Author: Maggie D’Aversa
In celebration of the fourth annual New York Textile Month, members of the Textile Society of America will author Object of the Day for the month of September. A non-profit professional organization of scholars, educators, and artists in the field of textiles, TSA provides an international forum for the exchange and dissemination of information about textiles worldwide.
Textile structures have a unique place in the history of surgical prostheses whether in linear form as in yarns or braids or planar form as in a one- or two-dimensional fabric. Both forms can be further characterized by yarn and fabric geometry, material type and surface treatment all of which are dependent on the short and long term needs of the wound or injury. Each decision on the choice of the components within the textile is highly dependent on the specific anatomical space, the type of injury or wound, the vascularity of the space and the load bearing nature of the space and the frequency of anatomical movement. Essentially, the uniqueness of the textile structure lies in two areas; flexibility in design and multiple component choices for adjustment purposes.
This particular structure, a three-pronged, stitched and embroidered composite of polyester (non-absorbable) and absorbable fibers is intentionally designed to be an anchor for each of the three tendons attached to a rotator cuff to provide structural integrity during the healing period when there is a tear in any or all of them. The requirements of this textile appear to be the need for longitudinal integrity along each of the three prongs in order to stabilize the weakened or torn tendon(s), appropriate interstice size for anchoring the prosthesis to the tendon, radial integrity provided by a circumferential yarn placement as well as attachment capability to the humeral head as shown by the hole in the center prong. This type of injury (rotator cuff repair) requires a great deal of tension control in the first few weeks of rehabilitation and tenacity, absorption profile of the substrate and conformability are important. While a picture cannot indicate absorption profile of the substrate, the mention of polyester as a portion of the textile indicates an awareness of the need for high tenacity for this injury and the stitched fabric with surface embroidery signals conformability to a linear structure.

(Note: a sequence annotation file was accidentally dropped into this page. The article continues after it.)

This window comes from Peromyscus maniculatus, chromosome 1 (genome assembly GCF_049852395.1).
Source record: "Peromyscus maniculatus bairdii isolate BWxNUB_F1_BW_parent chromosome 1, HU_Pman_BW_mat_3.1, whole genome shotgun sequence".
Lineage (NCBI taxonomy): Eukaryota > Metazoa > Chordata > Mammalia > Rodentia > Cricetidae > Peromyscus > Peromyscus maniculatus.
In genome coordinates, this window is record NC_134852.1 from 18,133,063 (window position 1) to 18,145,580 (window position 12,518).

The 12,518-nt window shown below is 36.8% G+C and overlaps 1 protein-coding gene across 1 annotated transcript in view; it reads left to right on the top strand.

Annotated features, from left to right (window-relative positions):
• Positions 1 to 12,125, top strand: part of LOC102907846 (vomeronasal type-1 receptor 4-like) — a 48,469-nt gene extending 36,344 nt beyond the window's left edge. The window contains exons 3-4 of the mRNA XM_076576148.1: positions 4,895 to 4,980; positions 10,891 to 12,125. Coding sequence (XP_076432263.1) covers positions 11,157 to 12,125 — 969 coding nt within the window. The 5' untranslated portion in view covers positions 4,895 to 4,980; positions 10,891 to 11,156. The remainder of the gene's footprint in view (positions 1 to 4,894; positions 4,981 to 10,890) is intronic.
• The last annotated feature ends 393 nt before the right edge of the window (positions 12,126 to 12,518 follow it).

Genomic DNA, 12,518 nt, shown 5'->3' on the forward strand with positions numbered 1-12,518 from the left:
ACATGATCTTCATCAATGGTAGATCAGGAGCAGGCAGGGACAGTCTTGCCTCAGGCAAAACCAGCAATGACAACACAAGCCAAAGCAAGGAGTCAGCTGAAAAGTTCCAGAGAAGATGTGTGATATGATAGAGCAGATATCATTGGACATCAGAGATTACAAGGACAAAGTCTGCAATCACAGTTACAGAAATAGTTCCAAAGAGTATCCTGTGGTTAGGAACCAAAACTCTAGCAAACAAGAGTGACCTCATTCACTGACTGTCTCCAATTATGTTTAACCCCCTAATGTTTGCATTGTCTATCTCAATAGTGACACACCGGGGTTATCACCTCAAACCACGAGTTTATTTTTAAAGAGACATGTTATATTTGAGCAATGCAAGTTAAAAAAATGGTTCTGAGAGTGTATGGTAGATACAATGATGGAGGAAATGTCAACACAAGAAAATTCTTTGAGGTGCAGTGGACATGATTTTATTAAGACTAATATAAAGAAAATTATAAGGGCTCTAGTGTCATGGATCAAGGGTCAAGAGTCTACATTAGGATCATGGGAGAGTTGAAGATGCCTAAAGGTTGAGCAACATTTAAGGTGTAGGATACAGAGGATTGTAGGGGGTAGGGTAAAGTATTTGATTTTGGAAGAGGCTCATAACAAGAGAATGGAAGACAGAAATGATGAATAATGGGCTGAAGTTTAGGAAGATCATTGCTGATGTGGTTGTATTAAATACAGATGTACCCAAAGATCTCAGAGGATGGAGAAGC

This piece demonstrates the unique intersection of resident expertise between surgeons, textile engineers and material scientists necessary to repair a system such as the rotator cuff within a larger complex – the musculoskeletal system. Embroidery, layered stitching, composite of absorbable and non-absorbable fibers and differing shapes are combined in this piece to address the needs of multiple and moving systems.
Maggie D’Aversa, a textile engineer, weaver and now social scientist spent close to 30 years researching and designing industrial and medical textiles for Johnson & Johnson, Inc.